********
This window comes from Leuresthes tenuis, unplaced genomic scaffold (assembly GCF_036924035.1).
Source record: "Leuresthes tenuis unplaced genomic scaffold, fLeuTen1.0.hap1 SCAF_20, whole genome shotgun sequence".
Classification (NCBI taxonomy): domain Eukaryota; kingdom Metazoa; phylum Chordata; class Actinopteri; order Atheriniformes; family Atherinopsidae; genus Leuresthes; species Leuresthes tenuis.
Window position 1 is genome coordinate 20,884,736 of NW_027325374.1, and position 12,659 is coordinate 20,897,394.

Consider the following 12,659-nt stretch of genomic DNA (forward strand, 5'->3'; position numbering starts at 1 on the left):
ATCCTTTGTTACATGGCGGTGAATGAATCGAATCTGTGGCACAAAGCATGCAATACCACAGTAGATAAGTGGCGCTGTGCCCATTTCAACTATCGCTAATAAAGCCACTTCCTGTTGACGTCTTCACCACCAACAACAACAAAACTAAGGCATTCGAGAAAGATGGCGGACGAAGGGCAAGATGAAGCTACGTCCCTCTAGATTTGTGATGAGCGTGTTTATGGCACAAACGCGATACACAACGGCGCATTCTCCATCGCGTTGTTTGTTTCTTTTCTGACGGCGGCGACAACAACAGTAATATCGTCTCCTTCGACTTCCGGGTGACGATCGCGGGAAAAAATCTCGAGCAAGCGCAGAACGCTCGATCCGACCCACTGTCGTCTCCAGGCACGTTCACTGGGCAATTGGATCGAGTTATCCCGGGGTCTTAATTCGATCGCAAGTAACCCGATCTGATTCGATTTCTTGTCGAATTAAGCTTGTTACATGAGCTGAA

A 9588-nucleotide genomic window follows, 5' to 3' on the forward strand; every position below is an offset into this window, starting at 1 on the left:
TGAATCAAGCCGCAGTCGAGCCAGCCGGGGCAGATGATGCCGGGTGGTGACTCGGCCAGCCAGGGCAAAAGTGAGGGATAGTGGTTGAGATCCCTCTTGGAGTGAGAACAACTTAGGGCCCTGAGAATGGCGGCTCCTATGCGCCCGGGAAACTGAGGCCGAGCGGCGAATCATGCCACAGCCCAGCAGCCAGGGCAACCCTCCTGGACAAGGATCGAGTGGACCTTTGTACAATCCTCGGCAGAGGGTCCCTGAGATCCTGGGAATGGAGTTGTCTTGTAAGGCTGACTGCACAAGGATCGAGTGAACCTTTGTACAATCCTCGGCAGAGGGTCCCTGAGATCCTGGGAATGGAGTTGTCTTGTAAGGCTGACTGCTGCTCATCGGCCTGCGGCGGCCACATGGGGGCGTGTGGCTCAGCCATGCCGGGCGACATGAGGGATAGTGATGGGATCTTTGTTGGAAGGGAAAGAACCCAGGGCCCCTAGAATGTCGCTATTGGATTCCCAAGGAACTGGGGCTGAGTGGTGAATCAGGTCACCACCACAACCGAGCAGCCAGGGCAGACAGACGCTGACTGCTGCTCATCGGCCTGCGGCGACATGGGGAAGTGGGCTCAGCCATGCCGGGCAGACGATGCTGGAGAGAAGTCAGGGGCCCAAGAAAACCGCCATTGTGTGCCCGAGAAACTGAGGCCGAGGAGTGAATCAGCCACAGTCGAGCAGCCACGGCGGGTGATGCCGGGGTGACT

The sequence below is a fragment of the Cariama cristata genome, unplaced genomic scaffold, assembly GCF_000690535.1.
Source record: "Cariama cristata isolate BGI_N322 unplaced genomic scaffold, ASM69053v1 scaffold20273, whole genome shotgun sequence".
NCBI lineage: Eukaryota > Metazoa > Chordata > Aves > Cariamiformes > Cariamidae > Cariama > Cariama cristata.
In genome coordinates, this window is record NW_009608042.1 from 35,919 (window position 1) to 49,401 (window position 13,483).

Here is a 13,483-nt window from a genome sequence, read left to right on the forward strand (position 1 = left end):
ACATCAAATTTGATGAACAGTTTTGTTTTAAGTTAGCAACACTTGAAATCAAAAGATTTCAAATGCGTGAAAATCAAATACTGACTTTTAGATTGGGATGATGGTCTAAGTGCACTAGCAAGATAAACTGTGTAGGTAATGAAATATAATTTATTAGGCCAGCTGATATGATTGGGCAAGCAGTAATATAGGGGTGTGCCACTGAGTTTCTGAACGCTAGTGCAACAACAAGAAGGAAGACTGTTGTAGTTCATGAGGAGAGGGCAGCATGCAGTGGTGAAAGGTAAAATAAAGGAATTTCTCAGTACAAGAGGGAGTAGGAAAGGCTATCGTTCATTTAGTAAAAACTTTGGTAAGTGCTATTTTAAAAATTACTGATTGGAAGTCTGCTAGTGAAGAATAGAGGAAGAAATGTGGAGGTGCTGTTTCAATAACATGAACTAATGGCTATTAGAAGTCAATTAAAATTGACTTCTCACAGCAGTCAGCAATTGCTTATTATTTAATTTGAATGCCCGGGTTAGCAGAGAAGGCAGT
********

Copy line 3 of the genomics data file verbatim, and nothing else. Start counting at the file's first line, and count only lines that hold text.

Classification (NCBI taxonomy): domain Eukaryota; kingdom Metazoa; phylum Chordata; class Actinopteri; order Atheriniformes; family Atherinopsidae; genus Leuresthes; species Leuresthes tenuis.